7:30 BELLS Guest Post: Scribbling in the Void by Erik Brooks

Erik Brooks, illustrator/author of children's books, lives in the same Methow Valley that inspired four of my novels. I'm so pleased to share this inspiring (and very kind) guest post.

Thank you Dia for the invite. I’m excited to participate—especially knowing that we shared the same ill-fated debut publisher oh so many years ago. But its good to know as well that we weathered an early hiccup to continue doing what we love—making our way in the world of children’s lit.

If I’m perfectly honest, the twenty-seven-year-old me was humbled and impressed by your eloquent and articulate descriptions of that early publication experience—something about “Waltzing on Quicksand” —and the same holds true today to see you exploring these many varied sources of inspiration in the 7:30 BELLS. Sixteen years ago you epitomized a professional and thoughtful approach to creative endeavor — so thank you for setting a high bar and keep up the great work!

Regarding the Bells—these vibes that spark us to creative things—I wanted to write about the wild—about growing up Alaskan and about living on the edge of the Washington’s own Cascadian wilderness. Or about winter, which goes hand-in-hand in my mind. I love the snow. I love the quiet. It feels different than the everyday and therefore special—lightly chiming for an entire season. And truly, bells do ring for me in this regard—connecting a forty-three-year-old author/illustrator, husband, and father, to the elementary school-aged child who explored the Anchorage foothills.

But even more than wilderness and winter, the most important chime for me is the physical endeavor—the engagement outdoors, and then the lull that follows. I get out. I run. I ski. I shovel the driveway! And these little explorations—are tantamount to ringing. I work, like many of us, sitting, in relative isolation—so its AMAZING to be out! Its even better of course when you catch a fleeting glimpse of a mountain lion tail—or hold a sleeping wolverine in your arms—but chimes can peel in so many ways.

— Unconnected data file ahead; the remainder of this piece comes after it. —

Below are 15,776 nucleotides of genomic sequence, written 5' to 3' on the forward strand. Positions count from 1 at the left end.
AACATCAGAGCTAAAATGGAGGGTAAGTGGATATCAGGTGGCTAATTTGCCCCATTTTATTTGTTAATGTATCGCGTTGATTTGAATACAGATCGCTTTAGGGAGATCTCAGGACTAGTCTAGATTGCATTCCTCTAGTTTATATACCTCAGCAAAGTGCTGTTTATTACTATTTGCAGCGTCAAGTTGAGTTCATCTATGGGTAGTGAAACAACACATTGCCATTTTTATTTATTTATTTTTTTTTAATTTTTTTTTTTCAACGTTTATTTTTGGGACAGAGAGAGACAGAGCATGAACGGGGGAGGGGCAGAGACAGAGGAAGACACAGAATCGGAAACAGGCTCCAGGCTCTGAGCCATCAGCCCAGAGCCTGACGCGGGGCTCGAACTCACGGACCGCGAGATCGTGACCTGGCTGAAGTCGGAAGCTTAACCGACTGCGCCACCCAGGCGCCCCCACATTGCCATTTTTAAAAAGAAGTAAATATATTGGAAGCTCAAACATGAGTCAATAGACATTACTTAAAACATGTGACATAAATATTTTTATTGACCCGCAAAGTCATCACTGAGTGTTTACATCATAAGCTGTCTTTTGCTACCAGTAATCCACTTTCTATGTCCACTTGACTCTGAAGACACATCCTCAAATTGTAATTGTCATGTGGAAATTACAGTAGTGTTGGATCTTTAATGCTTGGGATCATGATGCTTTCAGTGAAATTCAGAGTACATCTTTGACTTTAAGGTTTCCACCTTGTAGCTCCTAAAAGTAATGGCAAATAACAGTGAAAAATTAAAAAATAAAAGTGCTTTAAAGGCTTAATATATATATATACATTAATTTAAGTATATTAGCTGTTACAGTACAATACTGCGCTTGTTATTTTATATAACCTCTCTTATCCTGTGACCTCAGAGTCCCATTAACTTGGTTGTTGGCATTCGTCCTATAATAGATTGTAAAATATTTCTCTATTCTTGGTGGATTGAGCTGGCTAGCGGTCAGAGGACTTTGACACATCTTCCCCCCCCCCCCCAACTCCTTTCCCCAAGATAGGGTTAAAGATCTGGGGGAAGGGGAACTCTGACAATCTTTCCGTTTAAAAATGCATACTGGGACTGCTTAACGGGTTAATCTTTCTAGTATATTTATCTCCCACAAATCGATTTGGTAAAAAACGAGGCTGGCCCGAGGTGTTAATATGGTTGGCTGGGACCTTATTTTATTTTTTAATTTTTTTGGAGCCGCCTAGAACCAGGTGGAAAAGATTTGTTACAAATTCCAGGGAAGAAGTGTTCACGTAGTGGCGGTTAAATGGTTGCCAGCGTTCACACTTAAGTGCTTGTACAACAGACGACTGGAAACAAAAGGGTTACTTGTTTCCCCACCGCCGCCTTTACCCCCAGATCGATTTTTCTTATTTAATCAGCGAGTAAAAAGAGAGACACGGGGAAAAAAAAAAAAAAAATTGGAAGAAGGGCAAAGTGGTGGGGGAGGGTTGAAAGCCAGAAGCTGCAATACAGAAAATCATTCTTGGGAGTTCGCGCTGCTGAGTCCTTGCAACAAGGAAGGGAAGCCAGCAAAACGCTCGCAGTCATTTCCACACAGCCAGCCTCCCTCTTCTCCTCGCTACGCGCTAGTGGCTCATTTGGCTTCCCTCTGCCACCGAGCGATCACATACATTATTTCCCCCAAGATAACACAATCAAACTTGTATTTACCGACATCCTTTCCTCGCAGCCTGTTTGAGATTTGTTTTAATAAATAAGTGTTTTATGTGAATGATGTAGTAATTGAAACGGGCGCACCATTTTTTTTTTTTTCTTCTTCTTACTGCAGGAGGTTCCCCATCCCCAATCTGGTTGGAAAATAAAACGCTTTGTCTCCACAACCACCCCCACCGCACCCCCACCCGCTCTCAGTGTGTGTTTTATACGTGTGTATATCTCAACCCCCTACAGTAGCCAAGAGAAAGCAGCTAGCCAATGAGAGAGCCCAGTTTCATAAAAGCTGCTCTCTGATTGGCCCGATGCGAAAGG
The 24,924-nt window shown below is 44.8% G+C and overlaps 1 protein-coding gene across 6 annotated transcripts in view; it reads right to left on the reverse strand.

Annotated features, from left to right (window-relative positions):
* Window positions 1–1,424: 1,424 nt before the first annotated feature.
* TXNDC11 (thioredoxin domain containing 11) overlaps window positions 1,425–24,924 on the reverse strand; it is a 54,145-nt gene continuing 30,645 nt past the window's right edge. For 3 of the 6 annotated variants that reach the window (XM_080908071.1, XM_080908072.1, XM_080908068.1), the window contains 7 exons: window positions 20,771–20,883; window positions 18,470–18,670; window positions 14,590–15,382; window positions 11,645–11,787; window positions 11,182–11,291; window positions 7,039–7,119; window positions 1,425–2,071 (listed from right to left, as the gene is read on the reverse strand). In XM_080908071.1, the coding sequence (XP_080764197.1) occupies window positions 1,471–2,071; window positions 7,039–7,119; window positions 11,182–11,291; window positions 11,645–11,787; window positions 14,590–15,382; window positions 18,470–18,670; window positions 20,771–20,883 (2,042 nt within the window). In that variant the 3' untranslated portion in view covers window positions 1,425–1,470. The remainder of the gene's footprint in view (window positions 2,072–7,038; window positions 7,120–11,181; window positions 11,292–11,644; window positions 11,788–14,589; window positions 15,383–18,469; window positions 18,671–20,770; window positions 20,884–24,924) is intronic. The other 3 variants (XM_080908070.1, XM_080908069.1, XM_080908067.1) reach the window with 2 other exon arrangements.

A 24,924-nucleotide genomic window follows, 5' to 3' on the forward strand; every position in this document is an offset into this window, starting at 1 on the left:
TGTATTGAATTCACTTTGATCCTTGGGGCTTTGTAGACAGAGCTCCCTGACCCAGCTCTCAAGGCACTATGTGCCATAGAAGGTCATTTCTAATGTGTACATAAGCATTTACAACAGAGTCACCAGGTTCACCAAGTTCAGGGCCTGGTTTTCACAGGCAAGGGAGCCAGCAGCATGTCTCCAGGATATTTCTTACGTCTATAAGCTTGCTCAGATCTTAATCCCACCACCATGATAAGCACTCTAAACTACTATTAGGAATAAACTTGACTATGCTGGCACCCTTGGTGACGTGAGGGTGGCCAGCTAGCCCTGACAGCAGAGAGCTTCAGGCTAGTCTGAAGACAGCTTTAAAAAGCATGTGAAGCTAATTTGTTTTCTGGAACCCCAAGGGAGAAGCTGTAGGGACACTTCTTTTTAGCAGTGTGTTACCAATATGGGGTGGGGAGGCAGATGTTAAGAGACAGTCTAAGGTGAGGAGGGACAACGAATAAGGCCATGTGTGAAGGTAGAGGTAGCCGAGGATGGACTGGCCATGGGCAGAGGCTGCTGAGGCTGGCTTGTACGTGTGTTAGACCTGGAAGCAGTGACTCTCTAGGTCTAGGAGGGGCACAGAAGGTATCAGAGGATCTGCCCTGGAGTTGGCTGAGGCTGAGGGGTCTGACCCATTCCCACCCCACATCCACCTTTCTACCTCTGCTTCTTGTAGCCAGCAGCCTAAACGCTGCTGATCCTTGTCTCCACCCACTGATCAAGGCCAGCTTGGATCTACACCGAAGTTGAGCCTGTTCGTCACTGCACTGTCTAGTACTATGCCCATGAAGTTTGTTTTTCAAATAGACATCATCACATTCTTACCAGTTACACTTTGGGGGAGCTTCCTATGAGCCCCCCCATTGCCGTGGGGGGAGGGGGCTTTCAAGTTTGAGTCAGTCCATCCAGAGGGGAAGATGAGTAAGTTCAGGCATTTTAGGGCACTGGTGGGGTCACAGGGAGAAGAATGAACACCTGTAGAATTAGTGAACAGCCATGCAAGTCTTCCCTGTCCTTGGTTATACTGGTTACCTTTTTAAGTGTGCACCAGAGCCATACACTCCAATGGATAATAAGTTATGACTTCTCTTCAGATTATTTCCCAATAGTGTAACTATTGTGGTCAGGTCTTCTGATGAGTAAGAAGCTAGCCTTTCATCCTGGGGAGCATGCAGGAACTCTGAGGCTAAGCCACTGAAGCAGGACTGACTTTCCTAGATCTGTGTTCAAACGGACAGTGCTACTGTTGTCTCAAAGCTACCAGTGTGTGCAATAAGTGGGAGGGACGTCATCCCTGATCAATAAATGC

As unique and caterwauling as these active moments can be however, what rings me most are those quiet moments of repose. The after, perhaps, even more than the action. The sound of my heartbeat. The pause and the breath. The gulp of inspiration. Things happen. Wild surprises. But space, it seems, is created in the lull. And that is where the pencil really comes to life—scribbling in the void—ringing at a furious pace.

Erik Brooks illustrator of 20+ books for children and the author/illustrator of several more including the Washington State Book award winning Polar Opposites, and next years’ Later, Gator! (Sterling, 2016). When not drawing, writing, or visiting schools and libraries, you’ll find him coaching cross-country and track at the local high school, running, skiing, and wandering through the North Cascades. Erik lives in Winthrop, Washington, with his wife, Sarah, and daughter, Keeley. Say hello to Erik online at

7:30 BELLS Posts run every Tuesday.

7:30 BELLS Guest Posts run on the second Tuesday of every month. Join me on February 9 for a guest post with children's book author Clare Hodgeson Meeker.